snewman is back in the battle by lbackstrom,
As in the TCCC, the wildcard round was extremely close. John Dethridge, antimatter and snewman start off extremely close after each submitting the easy problem within a minute of each other. The remaining three coders weren't too far behind, with the sixth submission coming in after 13 minutes. The medium problem proved to be quite difficult for everyone though, and only antimatter, monsoon, and snewman were able to submit it in time. bstanescu skipped the medium problem after solving the easy, and went straight to the hard problem. John Dethridge also moved on the hard problem without solving the medium, but then went back to the medium. With about 15 minutes remaining in the coding phase, bstanescu submitted the hard problem and maintained his lead till the end of the coding phase.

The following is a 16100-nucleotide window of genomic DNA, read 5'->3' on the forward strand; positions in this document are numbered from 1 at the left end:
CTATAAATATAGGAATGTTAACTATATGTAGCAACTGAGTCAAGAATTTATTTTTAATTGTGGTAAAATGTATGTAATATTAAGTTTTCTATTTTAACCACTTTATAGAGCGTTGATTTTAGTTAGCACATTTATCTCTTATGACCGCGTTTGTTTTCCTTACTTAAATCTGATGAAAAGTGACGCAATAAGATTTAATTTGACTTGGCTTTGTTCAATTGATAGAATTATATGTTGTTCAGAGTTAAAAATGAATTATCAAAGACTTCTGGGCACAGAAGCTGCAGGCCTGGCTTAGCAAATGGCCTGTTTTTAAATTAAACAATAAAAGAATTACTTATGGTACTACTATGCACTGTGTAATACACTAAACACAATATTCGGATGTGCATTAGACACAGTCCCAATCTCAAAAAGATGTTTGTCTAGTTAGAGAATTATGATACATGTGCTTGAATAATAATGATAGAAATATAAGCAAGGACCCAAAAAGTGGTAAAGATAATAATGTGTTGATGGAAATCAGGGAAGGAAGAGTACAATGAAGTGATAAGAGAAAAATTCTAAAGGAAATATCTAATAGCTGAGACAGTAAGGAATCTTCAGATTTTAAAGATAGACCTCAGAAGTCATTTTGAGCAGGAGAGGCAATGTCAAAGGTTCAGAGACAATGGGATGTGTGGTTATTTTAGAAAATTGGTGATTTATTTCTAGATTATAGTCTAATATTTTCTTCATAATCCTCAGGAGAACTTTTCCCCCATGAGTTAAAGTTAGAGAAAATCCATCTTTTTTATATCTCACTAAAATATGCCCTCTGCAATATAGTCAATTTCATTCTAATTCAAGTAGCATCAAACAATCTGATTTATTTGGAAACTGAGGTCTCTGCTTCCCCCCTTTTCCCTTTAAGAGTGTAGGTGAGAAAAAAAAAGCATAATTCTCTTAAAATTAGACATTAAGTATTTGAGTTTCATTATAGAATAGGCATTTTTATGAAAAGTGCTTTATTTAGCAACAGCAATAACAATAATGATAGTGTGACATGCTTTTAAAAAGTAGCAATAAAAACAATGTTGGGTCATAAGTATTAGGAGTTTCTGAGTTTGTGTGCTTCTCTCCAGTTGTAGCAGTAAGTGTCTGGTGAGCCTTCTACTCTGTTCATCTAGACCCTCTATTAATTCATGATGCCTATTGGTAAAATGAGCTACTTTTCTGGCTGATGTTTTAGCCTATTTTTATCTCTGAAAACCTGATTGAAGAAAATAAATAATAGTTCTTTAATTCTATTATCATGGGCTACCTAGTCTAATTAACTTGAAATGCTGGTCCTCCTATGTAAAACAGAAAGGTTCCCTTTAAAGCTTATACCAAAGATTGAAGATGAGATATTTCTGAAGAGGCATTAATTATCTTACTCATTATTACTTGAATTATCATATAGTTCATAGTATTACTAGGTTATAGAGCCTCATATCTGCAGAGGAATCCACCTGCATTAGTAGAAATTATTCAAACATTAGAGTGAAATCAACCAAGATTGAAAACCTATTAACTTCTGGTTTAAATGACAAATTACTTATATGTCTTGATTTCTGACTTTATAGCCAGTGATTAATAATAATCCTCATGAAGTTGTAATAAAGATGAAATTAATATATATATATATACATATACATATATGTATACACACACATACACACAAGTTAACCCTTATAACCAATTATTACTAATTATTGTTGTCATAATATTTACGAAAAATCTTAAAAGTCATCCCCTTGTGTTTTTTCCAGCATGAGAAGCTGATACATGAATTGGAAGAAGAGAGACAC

int ret = 0; for(int i = 0; i*i*i <= N; i++) for(int j = i; j*j*j + i*i*i <= N; j++) for(int k = j; k*k*k + j*j*j + i*i*i <= N; k++) for(int l = k; l*l*l + k*k*k + j*j*j + i*i*i <= N; l++){ if(i*i*i+j*j*j+k*k*k+l*l*l == N)cnt++; } return cnt;However, this solution is much too slow to pass the larger cases. One obvious optimization that we can make is to compute the value of l, rather than looping to find it: int ret = 0; for(int i = 0; i*i*i <= N; i++) for(int j = i; j*j*j + i*i*i <= N; j++) for(int k = j; k*k*k + j*j*j + i*i*i <= N; k++){ int l = cubeRoot(Ni*i*ij*j*jk*k*k); if(i*i*i+j*j*j+k*k*k+l*l*l == N)cnt++; } return cnt;Now, when N is 100 million, this solution requires that the innermost loop be executed approximately 12 million times. Hence, the key to a solution that runs in time is to make the cubeRoot function fast. There are a number of ways to do this, but perhaps the simplest is to store all 465 perfect cubes less than 100 million in an array, and then perform a binary search. Alternatively, you could do a binary search for the cube root itself. There are also other methods that will converge faster than a binary search, but they are not necessary. A more complicated solution, with a significantly better runtime requires that we precompute all the numbers that can be found as the sum of two perfect cubes. Once we have our list, we sort it, and can quickly find all the pairs of integers in the list that add up to N: int p1 = 0, p2 = list.length1; while(p1<=p2){ if(p1+p2<N){ p1++ }else if (p1+p2>N){ p2; }else{ p1++; p2; } }The trick, of course, is what to do once we find two numbers in our list that add up to N. I'll leave the details of that as an excercise to the reader (following this approach, a solution can easy handle N = 1 billion). LeftmostDerviation Usually, when dealing with context free grammars, there are a limited number of derivations that are allowed. In this problem, however, you can make any derivation you like, so long as you are replacing the leftmost nonterminal. The first thing to note is that, since we are after the fewest number of derivations, we should never replace a nonterminal with a string containing another nonterminal, unless doing so causes us to end up at the finish string. If there is no way to replace the nonterminal and end at the finish string, then any nonterminals we insert will simply have to be replaced by another, superfluous derivation. So, assuming that we aren't inserting any nonterminals, we want to know how many terminals to derive from the leftmost nonterminal. To do this, we first find all the contiguous terminals following the leftmost nonterminal. Since these symbols can't be replaced, they need to match symbols in final once we've replaced the leftmost nonterminal. Furthermore, in order to find the lexicographically first derivation, we want to derive the fewest terminals possible, so that the first nonterminal appears earlier in the string. Hence, we insert as few characters as possible so that the terminals to the right of the replaced nonterminal line up. We continue in this way, replacing the leftmost nonterminal with the fewest terminals possible or with a sequence that gives us final. Eventually, we'll finish the derivation, or find that it is impossible. Supply It is tempting to try to use the geometric nature of this problem to your advantage. However, I couldn't come up with any way to do so. Instead, I considered placing the store at each of the 121 potential locations, and applied the standard algorithm used for finding a minimum weight bipartite matching. The algorithm is farily straightforward: Find any valid matching while(true){ search for a sequence of edges (u_{0},v_{0}), ..., (u_{k},v_{k}) such that replacing this sequence with (u_{0},v_{1}), ..., (u_{k1},v_{k}), (u_{k},v_{0}) reduces the total cost. if(no such sequence exists)break }Finding a valid matching is trivial in this case, since there are edges from every factory to every store. Finding a sequence of edges can be done using a brute force, recursive algorithm, since there are typically not that many edges in use. However, we have to run this algorithm for each possible location of the new factory, so we need to be a little bit careful about timeout. There are a number of different ways to optimize this algorithm. One way is to make your search for valid sequences more efficient (using BellmanFord, for instance). However, a simpler way to ensure your algorithm runs quickly is to maintain the same matching as you move the location of a factory, and to only move the factory a distance of 1 each time (either by spiraling, or with an S shaped curve). This way, you never have to do very much work to adjust your matching to make it minimum weight.